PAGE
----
Over the same period, the immigrant share of Halifax’s population has climbed from 8.1% to 9.4%. Halifax’s visible minority population has increased from 9.1% to 11.4%, while the share of Halifax residents identifying as Aboriginal has increased from 2.5% to 4.0%. The increase of those identifying as Aboriginal may be in part a function of recent changes to the legal definition of Métis.


Despite these increases, Halifax remains less diverse than several comparator cities. Kitchener-Cambridge-Waterloo (KCW) and Regina, for example, have more than double Halifax’s shares of immigrant and Aboriginal populations, respectively. Looking more closely at age, Figure 5 shows that the largest population increases in Halifax last year occurred in the 25 to 39 and 55+ age cohorts, with more modest growth in the 0 to 14 group, a small decrease in the age 15 to 24 bracket, and a large decline in the number of those ages 40 to 54. The large and continuing increase in the 55+ category is consistent with the general trend of population aging that is now occurring in our region. The substantial increase within the prime age group for establishing careers and families (25 to 39) and the relatively small decrease in the age 15 to 24 cohort compared to previous years are very positive signs that may reflect goals to improve youth retention and attract working- age immigrants.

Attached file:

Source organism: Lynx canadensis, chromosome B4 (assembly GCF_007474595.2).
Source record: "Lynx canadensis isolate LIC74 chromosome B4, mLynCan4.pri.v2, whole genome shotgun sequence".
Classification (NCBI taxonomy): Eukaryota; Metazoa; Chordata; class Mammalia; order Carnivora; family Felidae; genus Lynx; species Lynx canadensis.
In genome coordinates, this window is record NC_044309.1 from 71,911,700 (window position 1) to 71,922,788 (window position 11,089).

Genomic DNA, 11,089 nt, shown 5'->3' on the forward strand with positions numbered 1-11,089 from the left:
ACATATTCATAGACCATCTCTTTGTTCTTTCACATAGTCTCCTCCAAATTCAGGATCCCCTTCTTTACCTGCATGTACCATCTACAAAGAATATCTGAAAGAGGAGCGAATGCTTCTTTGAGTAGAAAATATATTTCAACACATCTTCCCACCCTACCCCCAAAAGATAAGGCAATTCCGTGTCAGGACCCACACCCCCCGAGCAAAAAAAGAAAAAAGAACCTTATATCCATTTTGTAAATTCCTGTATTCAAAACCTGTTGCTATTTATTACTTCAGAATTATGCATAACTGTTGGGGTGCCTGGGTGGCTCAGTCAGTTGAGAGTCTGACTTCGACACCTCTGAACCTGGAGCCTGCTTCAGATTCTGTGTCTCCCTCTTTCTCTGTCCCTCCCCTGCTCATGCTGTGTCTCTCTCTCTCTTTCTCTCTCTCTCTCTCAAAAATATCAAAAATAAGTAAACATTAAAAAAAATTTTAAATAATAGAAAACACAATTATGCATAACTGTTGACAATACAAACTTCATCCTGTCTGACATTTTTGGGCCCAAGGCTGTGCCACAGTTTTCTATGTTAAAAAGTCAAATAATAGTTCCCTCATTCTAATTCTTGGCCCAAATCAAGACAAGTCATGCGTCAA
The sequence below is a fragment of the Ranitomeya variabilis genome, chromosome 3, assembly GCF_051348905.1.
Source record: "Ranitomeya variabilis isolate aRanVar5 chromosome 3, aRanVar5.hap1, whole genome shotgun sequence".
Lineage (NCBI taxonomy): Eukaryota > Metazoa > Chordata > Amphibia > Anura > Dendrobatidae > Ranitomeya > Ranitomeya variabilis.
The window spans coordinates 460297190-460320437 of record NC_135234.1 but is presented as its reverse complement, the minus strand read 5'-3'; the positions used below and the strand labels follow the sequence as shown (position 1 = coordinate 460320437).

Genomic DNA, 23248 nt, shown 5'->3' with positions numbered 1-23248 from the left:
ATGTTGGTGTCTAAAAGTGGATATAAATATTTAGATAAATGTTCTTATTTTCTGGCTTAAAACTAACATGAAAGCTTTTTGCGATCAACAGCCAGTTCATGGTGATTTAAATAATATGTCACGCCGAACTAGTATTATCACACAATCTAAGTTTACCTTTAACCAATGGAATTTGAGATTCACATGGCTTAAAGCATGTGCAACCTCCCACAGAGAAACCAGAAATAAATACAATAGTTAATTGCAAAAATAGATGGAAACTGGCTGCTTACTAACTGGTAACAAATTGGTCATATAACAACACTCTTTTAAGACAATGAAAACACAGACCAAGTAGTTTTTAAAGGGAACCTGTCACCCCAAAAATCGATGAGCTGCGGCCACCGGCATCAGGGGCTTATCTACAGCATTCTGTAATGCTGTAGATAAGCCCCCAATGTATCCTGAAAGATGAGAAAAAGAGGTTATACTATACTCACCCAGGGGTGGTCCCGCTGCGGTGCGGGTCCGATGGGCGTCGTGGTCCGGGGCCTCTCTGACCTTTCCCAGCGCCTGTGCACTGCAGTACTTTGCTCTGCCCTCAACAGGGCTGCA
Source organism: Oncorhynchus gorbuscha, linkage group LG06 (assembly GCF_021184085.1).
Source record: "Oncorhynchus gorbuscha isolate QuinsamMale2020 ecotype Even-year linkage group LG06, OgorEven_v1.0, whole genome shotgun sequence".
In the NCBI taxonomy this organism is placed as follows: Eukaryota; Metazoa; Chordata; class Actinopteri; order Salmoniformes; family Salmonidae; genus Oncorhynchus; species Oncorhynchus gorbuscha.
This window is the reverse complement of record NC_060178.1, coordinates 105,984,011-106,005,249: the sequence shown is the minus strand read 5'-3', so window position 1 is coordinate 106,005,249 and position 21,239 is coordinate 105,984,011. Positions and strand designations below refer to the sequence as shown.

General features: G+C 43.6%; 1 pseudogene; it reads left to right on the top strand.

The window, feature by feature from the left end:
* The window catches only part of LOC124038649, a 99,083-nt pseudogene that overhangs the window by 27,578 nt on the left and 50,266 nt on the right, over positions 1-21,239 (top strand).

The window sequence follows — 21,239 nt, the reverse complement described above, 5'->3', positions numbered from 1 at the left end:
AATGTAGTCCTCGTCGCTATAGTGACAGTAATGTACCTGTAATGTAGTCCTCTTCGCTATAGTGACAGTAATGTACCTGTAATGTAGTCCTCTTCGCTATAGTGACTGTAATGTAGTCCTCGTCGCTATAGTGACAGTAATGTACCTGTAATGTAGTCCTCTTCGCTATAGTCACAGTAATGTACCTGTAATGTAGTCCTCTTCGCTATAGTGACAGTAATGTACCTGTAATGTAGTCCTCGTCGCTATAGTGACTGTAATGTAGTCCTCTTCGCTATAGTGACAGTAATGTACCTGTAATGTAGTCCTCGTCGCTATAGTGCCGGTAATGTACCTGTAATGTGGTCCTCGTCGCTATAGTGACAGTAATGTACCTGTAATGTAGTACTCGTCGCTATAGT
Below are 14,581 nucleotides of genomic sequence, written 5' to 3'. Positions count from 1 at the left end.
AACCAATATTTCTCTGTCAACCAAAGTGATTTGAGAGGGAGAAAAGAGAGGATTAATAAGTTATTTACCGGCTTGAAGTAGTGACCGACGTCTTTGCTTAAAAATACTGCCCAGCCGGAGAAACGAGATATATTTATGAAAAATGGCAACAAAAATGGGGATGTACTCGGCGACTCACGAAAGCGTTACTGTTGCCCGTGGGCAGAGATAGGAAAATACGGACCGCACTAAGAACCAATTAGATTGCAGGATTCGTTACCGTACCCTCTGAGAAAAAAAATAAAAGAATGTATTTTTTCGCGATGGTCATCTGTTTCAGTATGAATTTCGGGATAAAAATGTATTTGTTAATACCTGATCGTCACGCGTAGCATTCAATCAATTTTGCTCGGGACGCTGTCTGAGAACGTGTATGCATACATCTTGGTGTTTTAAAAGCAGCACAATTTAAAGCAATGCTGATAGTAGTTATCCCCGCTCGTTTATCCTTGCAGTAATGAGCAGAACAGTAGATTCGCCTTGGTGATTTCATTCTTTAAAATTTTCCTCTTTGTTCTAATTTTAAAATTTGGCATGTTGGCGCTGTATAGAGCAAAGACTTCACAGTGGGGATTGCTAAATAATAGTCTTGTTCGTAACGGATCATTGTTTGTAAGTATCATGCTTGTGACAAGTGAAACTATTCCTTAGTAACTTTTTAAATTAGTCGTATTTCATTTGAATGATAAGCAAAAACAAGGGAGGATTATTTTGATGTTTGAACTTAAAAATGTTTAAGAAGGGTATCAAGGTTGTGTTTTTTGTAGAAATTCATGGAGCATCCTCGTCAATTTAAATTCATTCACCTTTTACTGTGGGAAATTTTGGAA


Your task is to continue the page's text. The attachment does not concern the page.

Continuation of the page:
Given long-standing concerns about the loss of our youth to central and western Canada, it is interesting to look at the age profile of those moving between Halifax and other provinces. Positive and improving figures for the 15 to 24 age group and a significant turnaround from negative to positive in the 25 to 39 cohort are welcome developments.


Labour and Employment


Halifax’s labour force grew by only 0.1% in 2017, below the national average of 1.1%, and second lowest among benchmark cities. St. John’s, in last place, was the only city to have a decrease in its labour force. The labour force participation rate—the percentage of the population ages 15 and older who are in the workforce—continues to decline in Halifax, dropping from 68.0% in 2016 to 67.1% in 2017.